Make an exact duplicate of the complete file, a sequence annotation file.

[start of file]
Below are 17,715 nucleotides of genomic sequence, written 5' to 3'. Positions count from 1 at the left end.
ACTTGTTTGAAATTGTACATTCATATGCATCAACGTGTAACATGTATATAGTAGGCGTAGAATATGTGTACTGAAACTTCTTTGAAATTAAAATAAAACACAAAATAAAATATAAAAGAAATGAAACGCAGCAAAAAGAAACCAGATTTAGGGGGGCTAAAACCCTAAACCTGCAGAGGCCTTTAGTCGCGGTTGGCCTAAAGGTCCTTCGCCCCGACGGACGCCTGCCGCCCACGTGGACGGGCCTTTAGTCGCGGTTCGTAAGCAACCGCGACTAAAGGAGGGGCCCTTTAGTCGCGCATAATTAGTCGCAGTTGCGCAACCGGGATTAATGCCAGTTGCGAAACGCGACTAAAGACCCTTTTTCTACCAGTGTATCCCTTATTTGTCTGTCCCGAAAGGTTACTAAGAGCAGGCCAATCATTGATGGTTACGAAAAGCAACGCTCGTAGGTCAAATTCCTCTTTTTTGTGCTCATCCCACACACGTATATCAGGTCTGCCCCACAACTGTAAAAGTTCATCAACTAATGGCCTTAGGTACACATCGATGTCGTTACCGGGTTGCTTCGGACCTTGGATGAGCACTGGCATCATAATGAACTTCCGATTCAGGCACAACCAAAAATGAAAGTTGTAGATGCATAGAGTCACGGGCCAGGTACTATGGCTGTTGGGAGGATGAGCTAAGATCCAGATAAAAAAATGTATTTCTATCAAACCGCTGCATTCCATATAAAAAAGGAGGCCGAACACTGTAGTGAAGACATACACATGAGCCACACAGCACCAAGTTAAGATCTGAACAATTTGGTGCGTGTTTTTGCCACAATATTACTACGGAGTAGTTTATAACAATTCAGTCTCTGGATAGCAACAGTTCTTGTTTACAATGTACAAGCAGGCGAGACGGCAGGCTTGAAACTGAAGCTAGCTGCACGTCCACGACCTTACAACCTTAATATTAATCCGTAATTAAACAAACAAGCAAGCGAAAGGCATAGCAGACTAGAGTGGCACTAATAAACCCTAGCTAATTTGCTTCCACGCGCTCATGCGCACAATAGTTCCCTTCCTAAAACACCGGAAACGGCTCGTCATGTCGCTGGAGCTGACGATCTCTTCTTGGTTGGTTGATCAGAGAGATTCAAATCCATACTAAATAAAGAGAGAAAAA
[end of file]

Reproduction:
Below are 17,715 nucleotides of genomic sequence, written 5' to 3'. Positions count from 1 at the left end.
ACTTGTTTGAAATTGTACATTCATATGCATCAACGTGTAACATGTATATAGTAGGCGTAGAATATGTGTACTGAAACTTCTTTGAAATTAAAATAAAACACAAAATAAAATATAAAAGAAATGAAACGCAGCAAAAAGAAACCAGATTTAGGGGGGCTAAAACCCTAAACCTGCAGAGGCCTTTAGTCGCGGTTGGCCTAAAGGTCCTTCGCCCCGACGGACGCCTGCCGCCCACGTGGACGGGCCTTTAGTCGCGGTTCGTAAGCAACCGCGACTAAAGGAGGGGCCCTTTAGTCGCGCATAATTAGTCGCAGTTGCGCAACCGGGATTAATGCCAGTTGCGAAACGCGACTAAAGACCCTTTTTCTACCAGTGTATCCCTTATTTGTCTGTCCCGAAAGGTTACTAAGAGCAGGCCAATCATTGATGGTTACGAAAAGCAACGCTCGTAGGTCAAATTCCTCTTTTTTGTGCTCATCCCACACACGTATATCAGGTCTGCCCCACAACTGTAAAAGTTCATCAACTAATGGCCTTAGGTACACATCGATGTCGTTACCGGGTTGCTTCGGACCTTGGATGAGCACTGGCATCATAATGAACTTCCGATTCAGGCACAACCAAAAATGAAAGTTGTAGATGCATAGAGTCACGGGCCAGGTACTATGGCTGTTGGGAGGATGAGCTAAGATCCAGATAAAAAAATGTATTTCTATCAAACCGCTGCATTCCATATAAAAAAGGAGGCCGAACACTGTAGTGAAGACATACACATGAGCCACACAGCACCAAGTTAAGATCTGAACAATTTGGTGCGTGTTTTTGCCACAATATTACTACGGAGTAGTTTATAACAATTCAGTCTCTGGATAGCAACAGTTCTTGTTTACAATGTACAAGCAGGCGAGACGGCAGGCTTGAAACTGAAGCTAGCTGCACGTCCACGACCTTACAACCTTAATATTAATCCGTAATTAAACAAACAAGCAAGCGAAAGGCATAGCAGACTAGAGTGGCACTAATAAACCCTAGCTAATTTGCTTCCACGCGCTCATGCGCACAATAGTTCCCTTCCTAAAACACCGGAAACGGCTCGTCATGTCGCTGGAGCTGACGATCTCTTCTTGGTTGGTTGATCAGAGAGATTCAAATCCATACTAAATAAAGAGAGAAAAA